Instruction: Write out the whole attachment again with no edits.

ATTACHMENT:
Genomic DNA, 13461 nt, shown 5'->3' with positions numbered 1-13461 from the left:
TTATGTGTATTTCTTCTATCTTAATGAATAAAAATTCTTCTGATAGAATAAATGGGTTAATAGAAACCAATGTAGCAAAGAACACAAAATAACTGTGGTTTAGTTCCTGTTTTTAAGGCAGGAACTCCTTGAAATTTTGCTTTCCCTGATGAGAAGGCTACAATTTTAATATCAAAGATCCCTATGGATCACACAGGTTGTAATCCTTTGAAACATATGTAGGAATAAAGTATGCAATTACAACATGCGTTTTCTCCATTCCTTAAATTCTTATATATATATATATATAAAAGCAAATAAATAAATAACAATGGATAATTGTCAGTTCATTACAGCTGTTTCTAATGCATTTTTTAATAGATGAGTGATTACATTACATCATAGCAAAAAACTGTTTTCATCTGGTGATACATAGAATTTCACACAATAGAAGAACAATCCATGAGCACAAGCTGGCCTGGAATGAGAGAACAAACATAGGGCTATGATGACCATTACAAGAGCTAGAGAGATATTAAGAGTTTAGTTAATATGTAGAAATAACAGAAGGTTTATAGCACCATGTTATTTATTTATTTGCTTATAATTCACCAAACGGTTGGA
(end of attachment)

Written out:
Genomic DNA, 13461 nt, shown 5'->3' with positions numbered 1-13461 from the left:
TTATGTGTATTTCTTCTATCTTAATGAATAAAAATTCTTCTGATAGAATAAATGGGTTAATAGAAACCAATGTAGCAAAGAACACAAAATAACTGTGGTTTAGTTCCTGTTTTTAAGGCAGGAACTCCTTGAAATTTTGCTTTCCCTGATGAGAAGGCTACAATTTTAATATCAAAGATCCCTATGGATCACACAGGTTGTAATCCTTTGAAACATATGTAGGAATAAAGTATGCAATTACAACATGCGTTTTCTCCATTCCTTAAATTCTTATATATATATATATATAAAAGCAAATAAATAAATAACAATGGATAATTGTCAGTTCATTACAGCTGTTTCTAATGCATTTTTTAATAGATGAGTGATTACATTACATCATAGCAAAAAACTGTTTTCATCTGGTGATACATAGAATTTCACACAATAGAAGAACAATCCATGAGCACAAGCTGGCCTGGAATGAGAGAACAAACATAGGGCTATGATGACCATTACAAGAGCTAGAGAGATATTAAGAGTTTAGTTAATATGTAGAAATAACAGAAGGTTTATAGCACCATGTTATTTATTTATTTGCTTATAATTCACCAAACGGTTGGA